Table 2. Clinical Manifestation of Appendicitis in Pregnant Patientsa
VariablesAppendectomy ResultsP ValueOdds RatioConfidence Interval
Positive AppendectomyNegative Appendectomy
Fever ≤ 38 °C4742---
RLQ Rebound tenderness0.0035.781.78 - 18.7
No15 (24.1)13 (35.3)
Yes47 (75.9)25 (64.7)
Migration of pain0.1452.20.7 - 6.97
No15 (24.1)27 (71)
Yes47 (75.9)21 (29)
Leukocytosis0.4411.3139 - 4.43
No15 (24.1)11 (29.4)
Yes47 (75.9)27 (70.6)
Table 3. Data Comparison Pregnant Women With Non-Pregnant Womena
VariablesPregnant WomenNon-Pregnant WomenP Value < 0.001
Age, y-
Less than 246039
25 - 292722
More than 301339
Mean ± SD24.75 ± 4.427.56 ± 6.53
Close observation, h12 ± 831.19 ± 19.56< 0.001
Type of appendicitis
Gangrene2 (2)17 (17)< 0.001
Suppurative60 (60)47 (47)0.15
Perforated08 (8)0.007
Catarrhal38 (38)28 (28)-
Maternal and fetal complications
Hospital stay, h48 ± 685.2 ± 43.19< 0.001
Mean operative time, min60 ± 1060 ± 5-

5. Discussion

Since Babler first stated nearly 100 years ago, ‘the mortality of appendicitis complicating pregnancy is the mortality of delay’. The wisdom of this statement has been repeatedly demonstrated that perforated appendicitis during pregnancy is associated with high maternal and fetal mortality. The important factor of perforation is delayed operation [20]. Thus, every effort should be on improving accuracy of diagnosis and early surgical approach with possible appendicitis.

New abdominal pain, in right lower quadrant is the most consistent sign of Appendicitis, however changes of position of appendix with gestational age and other anatomic and physiologic changes in pregnancy may also cause abdominal pain and interfere with correct appendicitis diagnosis [3, 13].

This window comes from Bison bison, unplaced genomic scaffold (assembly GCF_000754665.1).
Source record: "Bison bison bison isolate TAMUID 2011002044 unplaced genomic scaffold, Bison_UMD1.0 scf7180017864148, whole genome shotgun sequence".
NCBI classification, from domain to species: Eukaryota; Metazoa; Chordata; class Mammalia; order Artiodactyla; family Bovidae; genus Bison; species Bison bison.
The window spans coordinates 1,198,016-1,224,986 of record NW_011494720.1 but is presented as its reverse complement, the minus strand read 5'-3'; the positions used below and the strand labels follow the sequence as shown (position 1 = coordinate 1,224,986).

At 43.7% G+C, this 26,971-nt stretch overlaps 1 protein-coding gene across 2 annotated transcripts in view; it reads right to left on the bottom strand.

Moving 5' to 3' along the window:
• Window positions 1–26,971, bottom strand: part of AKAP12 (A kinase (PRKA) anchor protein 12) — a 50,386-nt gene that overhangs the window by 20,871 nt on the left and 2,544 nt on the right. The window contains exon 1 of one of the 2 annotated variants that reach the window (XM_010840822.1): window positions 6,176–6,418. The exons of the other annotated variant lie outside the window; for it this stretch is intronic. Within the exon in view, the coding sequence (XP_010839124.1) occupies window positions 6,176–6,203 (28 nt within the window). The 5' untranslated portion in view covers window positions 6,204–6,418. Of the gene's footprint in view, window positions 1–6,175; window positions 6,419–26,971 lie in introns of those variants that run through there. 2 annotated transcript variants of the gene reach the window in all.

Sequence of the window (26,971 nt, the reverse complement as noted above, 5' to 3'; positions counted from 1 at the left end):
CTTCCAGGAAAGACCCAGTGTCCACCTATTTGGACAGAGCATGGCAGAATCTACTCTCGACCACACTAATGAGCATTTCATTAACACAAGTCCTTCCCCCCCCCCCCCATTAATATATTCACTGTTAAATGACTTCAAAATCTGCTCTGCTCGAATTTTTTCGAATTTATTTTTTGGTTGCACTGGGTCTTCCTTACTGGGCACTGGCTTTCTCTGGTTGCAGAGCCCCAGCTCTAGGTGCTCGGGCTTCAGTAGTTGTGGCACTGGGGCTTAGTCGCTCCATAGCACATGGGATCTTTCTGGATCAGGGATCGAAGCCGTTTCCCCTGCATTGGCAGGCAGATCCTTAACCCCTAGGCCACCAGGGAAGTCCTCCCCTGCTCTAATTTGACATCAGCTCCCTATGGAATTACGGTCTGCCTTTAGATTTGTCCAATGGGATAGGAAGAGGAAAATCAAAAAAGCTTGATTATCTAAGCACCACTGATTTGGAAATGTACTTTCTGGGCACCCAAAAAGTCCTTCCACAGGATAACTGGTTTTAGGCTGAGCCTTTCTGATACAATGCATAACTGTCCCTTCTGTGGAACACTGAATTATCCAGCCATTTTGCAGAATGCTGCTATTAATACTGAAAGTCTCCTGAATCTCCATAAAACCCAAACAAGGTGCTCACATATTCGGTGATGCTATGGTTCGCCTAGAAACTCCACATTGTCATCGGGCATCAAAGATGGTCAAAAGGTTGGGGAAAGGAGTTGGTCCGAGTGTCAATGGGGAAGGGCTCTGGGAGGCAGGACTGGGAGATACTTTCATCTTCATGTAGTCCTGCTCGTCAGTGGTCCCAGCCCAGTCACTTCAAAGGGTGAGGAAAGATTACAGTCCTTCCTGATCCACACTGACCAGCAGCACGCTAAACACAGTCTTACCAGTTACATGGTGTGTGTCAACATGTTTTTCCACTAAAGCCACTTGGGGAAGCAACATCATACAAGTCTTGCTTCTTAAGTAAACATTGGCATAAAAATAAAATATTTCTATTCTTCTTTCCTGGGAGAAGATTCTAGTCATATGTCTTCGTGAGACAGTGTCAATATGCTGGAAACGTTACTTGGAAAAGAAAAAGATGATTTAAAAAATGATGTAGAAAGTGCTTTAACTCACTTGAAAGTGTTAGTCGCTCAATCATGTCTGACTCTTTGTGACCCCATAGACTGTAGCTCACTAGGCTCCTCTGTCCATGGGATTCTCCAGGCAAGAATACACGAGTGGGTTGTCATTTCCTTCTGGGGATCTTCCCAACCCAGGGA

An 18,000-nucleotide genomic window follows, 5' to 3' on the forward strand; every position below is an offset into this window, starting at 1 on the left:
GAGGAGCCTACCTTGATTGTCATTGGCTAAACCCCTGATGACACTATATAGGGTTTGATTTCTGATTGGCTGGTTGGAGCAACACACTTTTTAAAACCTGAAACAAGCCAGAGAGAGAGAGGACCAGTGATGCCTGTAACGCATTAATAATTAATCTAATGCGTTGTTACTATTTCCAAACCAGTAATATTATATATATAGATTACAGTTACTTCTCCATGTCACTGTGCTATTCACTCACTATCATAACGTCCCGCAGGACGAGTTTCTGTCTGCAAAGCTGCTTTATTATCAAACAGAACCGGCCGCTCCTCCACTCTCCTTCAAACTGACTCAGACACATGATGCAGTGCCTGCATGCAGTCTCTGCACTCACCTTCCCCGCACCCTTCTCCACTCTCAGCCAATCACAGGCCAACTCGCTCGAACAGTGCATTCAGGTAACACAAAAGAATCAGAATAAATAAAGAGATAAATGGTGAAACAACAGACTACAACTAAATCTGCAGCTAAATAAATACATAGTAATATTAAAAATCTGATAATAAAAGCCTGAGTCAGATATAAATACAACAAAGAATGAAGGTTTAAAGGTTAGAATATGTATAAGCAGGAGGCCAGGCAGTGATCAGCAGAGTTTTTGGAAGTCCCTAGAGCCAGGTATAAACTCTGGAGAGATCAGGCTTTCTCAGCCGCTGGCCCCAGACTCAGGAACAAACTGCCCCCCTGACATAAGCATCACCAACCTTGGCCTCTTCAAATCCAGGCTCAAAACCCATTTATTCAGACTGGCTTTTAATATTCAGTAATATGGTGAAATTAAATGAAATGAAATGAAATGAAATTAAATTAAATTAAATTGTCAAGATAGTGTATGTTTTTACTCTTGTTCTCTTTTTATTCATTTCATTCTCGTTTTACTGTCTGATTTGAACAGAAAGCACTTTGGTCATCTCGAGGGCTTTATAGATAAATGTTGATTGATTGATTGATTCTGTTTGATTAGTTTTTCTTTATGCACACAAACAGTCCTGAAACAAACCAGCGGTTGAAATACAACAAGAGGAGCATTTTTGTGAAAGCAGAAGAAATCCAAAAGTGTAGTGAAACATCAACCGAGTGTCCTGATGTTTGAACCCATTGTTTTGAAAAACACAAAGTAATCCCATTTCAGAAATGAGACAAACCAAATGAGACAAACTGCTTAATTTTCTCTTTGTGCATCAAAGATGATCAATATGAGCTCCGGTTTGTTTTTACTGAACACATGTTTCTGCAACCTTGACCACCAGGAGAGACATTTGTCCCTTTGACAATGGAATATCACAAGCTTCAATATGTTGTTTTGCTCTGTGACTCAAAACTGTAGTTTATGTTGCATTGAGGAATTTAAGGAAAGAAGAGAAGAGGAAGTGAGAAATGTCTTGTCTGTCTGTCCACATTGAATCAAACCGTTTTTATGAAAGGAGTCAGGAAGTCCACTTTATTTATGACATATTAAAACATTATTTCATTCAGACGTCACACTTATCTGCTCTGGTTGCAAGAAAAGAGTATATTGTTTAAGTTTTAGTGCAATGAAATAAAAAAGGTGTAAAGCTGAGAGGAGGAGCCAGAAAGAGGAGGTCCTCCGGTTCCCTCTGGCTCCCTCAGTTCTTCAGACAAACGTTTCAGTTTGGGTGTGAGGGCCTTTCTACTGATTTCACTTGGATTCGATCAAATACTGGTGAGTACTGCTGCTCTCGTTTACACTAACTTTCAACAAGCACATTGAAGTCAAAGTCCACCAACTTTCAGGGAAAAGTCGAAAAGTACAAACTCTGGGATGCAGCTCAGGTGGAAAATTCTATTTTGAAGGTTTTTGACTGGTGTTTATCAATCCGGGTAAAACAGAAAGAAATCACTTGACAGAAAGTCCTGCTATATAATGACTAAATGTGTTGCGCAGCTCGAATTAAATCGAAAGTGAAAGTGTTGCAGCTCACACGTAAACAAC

Our study showed beginning of pain from epigastrium, periomblical and migration to R L Q was in76% of positive case, but this important sign was also in 29% of negative appendectomies. In 76% of positive cases has R L Q rebound tenderness also it was in 65% of negative appendectomy.

Therefore R L Q rebound tenderness and its migration is highly suggestive for appendicitis in pregnancy however in negative appendectomy may also present. The accuracy of diagnostic tools for appendicitis during pregnancy is known to be low and although abdominal ultrasonography was performed in all patients, but it suggestive for acute appendicitis only in 26%, indeed Ultrasonography finding are helpful for other cause of appendicitis or assess the presence of an ovarian cyst or torsion of an adnexal mass and renal pathology [17]. Abdominal CT SCAN, MRI laparoscopy are useful for better diagnoses but it has limited option in pregnancy. Abdominal CT SCAN has been omitted to avoid exposing the fetus to harmful radiation and teratogenic risk, especially in the first trimester [18]. The accuracy of MRI for diagnose acute appendicitis in pregnancy is as high as 70% to 94%.and should be used when feasible [19-22]. The cost effectiveness of MRI in this patient group also is uncertain, and for these reasons MRI is unlikely to become a routine examination available to all pregnant patients [23]. We do not used MRI neither in pregnancy nor in non-pregnant patients. Several studies have revealed early diagnostic laparoscopy is beneficial when appendicitis is suspected [24, 25]. Laparoscopy is considered minimally invasive and safer than observation and re-evaluation. It can reduce the negative appendectomy rate but might raise the perforation rate [26]. The most recent systemic review with laparoscopy, fetal loss was significantly higher (5% to 6%) compared to fetal loss with open appendectomy (1% to 3%) [27].